Lakeside Heritage Trail

10. Ross Row

First Block of Plum Avenue bordering Perry Park

Look around. You will see many "4-square" houses that were the early 20th century gold standard of Lakeside rental cottages.
Ross Row – Circa 1915
Ross Row – 2015


After her husband died in 1906, Julia Ross sold their Sycamore summer cottage, built a new family cottage at 620 Lakefront and moved the family to the wide open spaces on the far east side of Lakeside.  Her son, William D. Ross, began purchasing lots east of the family cottage, recognizing the potential for developing new rental properties in the area.  He chose to build the new rental buildings as American Four Squares, a style very popular at the turn of the Twentieth Century.  Reflecting President Theodore Roosevelt’s promise of a “square deal for everyone,” the design was economically space-efficient, and perfectly suited for Lakeside’s small lots. As the name suggests, the structures were two-story cottages, had square shapes, pyramidal roofs and full one-story front porches.  Large windows on both the first and second floors allowed increased ventilation and great views.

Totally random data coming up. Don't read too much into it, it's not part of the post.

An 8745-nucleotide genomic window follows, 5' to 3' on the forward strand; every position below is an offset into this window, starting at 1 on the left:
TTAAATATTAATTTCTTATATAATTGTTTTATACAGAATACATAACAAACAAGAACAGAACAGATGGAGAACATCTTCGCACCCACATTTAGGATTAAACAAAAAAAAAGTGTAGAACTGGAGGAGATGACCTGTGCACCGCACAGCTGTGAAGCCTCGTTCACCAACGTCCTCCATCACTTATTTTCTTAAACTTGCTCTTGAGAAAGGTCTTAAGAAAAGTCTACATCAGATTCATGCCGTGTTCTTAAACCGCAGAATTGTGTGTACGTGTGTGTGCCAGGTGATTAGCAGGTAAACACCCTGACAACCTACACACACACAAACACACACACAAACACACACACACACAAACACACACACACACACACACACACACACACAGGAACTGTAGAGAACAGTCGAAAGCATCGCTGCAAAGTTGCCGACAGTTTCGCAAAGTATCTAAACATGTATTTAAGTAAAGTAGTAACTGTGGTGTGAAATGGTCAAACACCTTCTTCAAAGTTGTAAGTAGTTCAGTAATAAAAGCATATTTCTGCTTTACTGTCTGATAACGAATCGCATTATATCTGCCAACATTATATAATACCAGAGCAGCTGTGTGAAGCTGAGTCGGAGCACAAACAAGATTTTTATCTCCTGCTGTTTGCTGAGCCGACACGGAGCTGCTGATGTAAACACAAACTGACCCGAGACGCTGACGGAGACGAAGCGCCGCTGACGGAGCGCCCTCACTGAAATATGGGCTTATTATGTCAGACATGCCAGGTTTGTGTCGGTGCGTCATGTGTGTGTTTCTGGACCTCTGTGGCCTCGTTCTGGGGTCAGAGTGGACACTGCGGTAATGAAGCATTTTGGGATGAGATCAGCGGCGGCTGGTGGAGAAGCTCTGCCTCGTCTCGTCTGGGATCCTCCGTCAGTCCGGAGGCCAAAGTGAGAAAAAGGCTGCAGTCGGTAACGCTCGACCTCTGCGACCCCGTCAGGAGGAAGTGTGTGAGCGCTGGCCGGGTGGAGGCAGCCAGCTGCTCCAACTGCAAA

W.D. Ross eventually built twenty cottages and seven apartments along the streets surrounding Perry Park.  The first group of rental cottages, built in the first block of Plum, became known as Ross Row.  The entry and parking area behind the houses is known as Ross Court, designated by one of the few north-south street signs not named after a tree!

W.D took his rental business very seriously and Ross cottages became known as the gold standard of vacation rentals.  The “Ross Pledge” promised complete baths, electric lights, comfortable beds, complete furnishings, room to sleep 10-12 people and a view of the lake from every cottage, as well as close proximity or playgrounds and the water.

After W.D. and his wife, Evalyn, died in 1943, their sons began selling off the cottages and rental business.  By 1952 the last remaining Ross unit, originally Julia’s Lakefront family cottage, was sold.


Over a century later, it is a testament to the quality of their construction and the utility of design that all but 2 of the Ross-built cottages are still in existence.  A self-guided Ross walking tour script has been developed and is available at the Lakeside Heritage Museum.  While most Ross Cottages are now private residences, those available for rental can be found on the rental sites.

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